Return to the Forbidden Planet
11th July 2014
Hessle Theatre Company
Hull Truck Theatre
Type of Production
Author: Tony Harris
The first time I saw this show it took me a while to understand what was going on but this time, having been given the space flight emergency drill, it was easy to get into the style of the piece. I must admit however that here I had been a little disappointed on entering the auditorium as the expectation I had built up suggested that I would be boarding a space craft. Instead the set was a multi-level structure more akin, I imagine, to a rock concert set. There were some screens and computers and several of the cast, along with some members of Ian Appleyard’s excellent band, were milling around preparing for our flight.
After a rather slow and static opening the show soon moved into it’s stride with some excellent renditions of 1950s and 1960s rock and roll classics.
Pretty much everyone delivered the Shakespearian style dialogue well, meaning that the intended comedy lines and links to musical numbers were well set up. There were some strong performances from many of the cast and I was impressed with Russell Fallon as a very funny, roller skating Ariel (he learned for the show) and big-voiced Georgina Garton as Gloria, the ship’s new Science Officer. Captain Tempest was nicely played by James Galer and Rachel Barnes (Miranda) and Neal Edlin (Doctor Prospero) gave good characterisations.
And then there was Cookie! 21 year old Danny Bradley gave one of the best performances I have ever seen on an amateur stage. His delivery of the dialogue was absolutely spot on, he had a super stage presence, he sang well and he played keyboards, drums and a mean guitar! His performance of She’s Not There was quite superb. As singer/guitarist Charlie Gracie once sang, Fabulous! Stunning in fact and Danny was without doubt the star of the show.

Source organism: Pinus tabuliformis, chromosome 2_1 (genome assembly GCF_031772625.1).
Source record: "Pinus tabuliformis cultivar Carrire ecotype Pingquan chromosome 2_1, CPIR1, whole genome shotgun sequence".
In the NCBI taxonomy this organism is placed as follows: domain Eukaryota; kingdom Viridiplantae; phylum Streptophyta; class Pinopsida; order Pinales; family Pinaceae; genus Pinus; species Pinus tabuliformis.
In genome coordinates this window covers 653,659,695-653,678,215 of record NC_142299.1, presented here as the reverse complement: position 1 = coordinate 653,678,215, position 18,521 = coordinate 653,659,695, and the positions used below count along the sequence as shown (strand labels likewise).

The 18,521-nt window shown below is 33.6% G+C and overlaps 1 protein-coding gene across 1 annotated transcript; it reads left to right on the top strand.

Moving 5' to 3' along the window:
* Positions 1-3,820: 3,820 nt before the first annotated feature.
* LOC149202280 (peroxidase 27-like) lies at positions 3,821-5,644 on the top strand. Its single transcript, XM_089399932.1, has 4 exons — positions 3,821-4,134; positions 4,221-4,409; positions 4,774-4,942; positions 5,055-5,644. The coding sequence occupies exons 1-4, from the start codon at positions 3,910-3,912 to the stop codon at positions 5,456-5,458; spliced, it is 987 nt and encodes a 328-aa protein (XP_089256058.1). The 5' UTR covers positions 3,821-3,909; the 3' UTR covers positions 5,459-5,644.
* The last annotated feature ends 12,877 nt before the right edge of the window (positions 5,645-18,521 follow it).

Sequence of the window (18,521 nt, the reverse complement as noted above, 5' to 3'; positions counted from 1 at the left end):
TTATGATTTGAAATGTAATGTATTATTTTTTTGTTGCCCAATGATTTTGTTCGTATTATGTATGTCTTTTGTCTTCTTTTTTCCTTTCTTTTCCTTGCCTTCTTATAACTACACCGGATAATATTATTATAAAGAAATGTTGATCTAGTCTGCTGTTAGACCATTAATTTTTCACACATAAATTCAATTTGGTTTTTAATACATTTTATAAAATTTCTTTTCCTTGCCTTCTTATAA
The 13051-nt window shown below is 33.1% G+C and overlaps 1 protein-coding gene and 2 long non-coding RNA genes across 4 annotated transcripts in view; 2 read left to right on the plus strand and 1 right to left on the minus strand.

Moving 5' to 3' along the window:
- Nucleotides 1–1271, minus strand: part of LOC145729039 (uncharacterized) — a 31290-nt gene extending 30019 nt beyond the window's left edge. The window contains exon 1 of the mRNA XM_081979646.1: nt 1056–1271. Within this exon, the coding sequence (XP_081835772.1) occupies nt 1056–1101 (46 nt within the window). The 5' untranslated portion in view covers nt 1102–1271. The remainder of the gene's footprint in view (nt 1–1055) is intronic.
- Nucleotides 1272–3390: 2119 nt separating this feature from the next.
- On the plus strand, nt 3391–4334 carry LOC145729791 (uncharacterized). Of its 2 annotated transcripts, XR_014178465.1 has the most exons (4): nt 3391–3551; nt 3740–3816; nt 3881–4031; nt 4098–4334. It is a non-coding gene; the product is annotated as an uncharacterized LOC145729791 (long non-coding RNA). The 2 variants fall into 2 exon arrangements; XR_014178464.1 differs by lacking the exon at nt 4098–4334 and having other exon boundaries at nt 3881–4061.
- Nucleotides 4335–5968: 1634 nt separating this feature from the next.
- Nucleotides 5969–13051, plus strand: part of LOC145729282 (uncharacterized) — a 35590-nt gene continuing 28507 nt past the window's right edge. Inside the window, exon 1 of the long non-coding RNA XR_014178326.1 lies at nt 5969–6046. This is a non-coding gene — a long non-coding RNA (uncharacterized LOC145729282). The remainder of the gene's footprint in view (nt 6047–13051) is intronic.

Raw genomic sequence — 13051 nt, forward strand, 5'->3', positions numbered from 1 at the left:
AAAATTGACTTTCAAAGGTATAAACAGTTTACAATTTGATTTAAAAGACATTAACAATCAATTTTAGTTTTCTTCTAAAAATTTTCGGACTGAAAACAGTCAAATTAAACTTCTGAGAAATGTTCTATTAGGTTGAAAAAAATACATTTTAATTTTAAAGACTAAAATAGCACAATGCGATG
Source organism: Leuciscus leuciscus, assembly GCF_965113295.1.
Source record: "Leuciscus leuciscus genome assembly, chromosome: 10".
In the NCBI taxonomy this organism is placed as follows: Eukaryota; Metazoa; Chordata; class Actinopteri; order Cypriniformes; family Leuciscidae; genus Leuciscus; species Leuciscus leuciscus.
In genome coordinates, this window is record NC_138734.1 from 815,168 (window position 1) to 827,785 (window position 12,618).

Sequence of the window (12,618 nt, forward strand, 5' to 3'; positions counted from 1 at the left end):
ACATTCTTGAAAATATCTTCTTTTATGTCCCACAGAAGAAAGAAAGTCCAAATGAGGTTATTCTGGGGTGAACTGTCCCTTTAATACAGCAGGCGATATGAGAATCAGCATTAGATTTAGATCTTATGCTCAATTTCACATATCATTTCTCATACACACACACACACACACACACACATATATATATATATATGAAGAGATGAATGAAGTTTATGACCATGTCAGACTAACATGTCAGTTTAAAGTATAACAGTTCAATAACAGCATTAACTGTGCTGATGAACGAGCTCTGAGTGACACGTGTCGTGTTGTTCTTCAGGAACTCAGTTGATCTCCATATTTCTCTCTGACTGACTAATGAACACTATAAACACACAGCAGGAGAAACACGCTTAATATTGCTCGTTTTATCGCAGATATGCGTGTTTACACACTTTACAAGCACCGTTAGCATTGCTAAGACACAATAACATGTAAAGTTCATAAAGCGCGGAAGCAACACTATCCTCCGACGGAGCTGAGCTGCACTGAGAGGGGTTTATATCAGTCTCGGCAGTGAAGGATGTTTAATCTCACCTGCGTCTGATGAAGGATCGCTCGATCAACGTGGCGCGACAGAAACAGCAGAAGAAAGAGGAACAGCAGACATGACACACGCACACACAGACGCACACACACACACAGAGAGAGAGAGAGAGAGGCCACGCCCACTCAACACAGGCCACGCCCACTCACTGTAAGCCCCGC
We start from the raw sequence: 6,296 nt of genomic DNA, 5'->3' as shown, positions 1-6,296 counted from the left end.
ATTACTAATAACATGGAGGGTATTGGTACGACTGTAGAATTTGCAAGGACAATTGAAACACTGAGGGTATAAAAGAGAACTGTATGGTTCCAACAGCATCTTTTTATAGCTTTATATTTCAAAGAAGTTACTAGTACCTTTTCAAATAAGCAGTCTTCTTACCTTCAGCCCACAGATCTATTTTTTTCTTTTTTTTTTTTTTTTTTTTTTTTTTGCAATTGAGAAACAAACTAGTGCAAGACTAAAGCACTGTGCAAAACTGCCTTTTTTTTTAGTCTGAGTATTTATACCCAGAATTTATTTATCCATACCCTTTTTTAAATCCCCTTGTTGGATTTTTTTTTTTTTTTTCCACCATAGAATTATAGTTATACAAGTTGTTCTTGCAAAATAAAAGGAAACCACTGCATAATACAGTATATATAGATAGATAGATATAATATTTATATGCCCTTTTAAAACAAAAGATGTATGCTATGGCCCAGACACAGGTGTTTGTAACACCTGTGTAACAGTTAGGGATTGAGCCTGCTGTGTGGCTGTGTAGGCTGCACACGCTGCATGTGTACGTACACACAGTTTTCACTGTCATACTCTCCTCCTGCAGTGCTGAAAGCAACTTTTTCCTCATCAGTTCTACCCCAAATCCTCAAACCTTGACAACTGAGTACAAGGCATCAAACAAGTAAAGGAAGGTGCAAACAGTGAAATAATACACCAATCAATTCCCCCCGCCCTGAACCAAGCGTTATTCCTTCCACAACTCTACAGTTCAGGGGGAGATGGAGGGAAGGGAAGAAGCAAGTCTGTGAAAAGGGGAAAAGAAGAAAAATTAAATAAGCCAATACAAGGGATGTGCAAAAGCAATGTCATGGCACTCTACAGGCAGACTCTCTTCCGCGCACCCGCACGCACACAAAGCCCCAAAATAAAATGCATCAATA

That’s not to say there were many weaknesses anywhere and supporting players such as the Navigation Officer (Rachel Waters) and Bosun Arras (Kevin Hickson) were enthusiastic and entertaining. Several of the cast also played instruments to augment the band. However at times, especially early on, I did have difficulty spotting who was singing from where on the set and the early sound balance could have been better.
Sarah Lazenby and her small team of dancers performed energetically throughout and this was a very good society production debut for Director Richard Foot. The audience really got into the spirit of the whole show, many of them on their feet at the finale to give a deserved standing ovation.